The origin of this park’s name is somewhat unclear. There are two possibilities. The name might have been chosen due to the site’s proximity to Washington Cemetery. In this sense it would literally imply that the park is at the grave’s end. It is also possible that this property is somehow named for the neighborhood of Gravesend, which today lies more than a mile to the south, or for Gravesend Avenue, present-day McDonald Avenue.
Gravesend was the first English settlement in New York. Founded by Lady Deborah Moody (c.1583-1659) in 1645, the solitary English town developed an air of self-sufficiency that lasted until 1894 when it was finally annexed by the City of Brooklyn. Over the centuries, Gravesend grew in importance and size. A map dating to 1850 indicates that this property was within the Gravesend town line. By 1890, however, it clearly belonged to New Utrecht. Gravesend Avenue was a key route though Kings County, connecting the City of Brooklyn, and all towns on its way, to Gravesend. In 1933, the thoroughfare was renamed to honor an Alderman (equivalent to a Council Member) who had died as a result of swallowing a chicken bone.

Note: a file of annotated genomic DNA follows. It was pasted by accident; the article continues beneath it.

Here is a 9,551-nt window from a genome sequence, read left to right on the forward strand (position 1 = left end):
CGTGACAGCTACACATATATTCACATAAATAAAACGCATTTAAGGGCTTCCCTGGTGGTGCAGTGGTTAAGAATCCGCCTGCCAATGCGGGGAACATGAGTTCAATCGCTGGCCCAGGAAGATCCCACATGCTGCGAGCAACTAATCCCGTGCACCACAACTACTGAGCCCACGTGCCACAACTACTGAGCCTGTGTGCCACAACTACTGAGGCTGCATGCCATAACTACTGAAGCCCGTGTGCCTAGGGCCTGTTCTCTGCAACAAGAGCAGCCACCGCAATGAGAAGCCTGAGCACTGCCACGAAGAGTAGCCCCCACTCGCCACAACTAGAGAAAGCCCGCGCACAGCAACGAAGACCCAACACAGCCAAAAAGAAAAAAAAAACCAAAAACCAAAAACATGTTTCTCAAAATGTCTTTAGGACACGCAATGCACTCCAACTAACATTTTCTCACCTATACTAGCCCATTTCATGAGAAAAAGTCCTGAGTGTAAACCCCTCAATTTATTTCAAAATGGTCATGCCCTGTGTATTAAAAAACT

The City of Brooklyn first acquired this parcel in 1896 for construction of a disciplinary training school. The school closed in 1916 and parks acquired the property in 1917. Only 23 years had passed since Gravesend was its own town. McDonald Avenue, which lies a few blocks to the east, was still known as Gravesend Avenue, and parks were often named for nearby, major streets. While it is difficult to say absolutely, it seems likely that this park was named to honor Gravesend.
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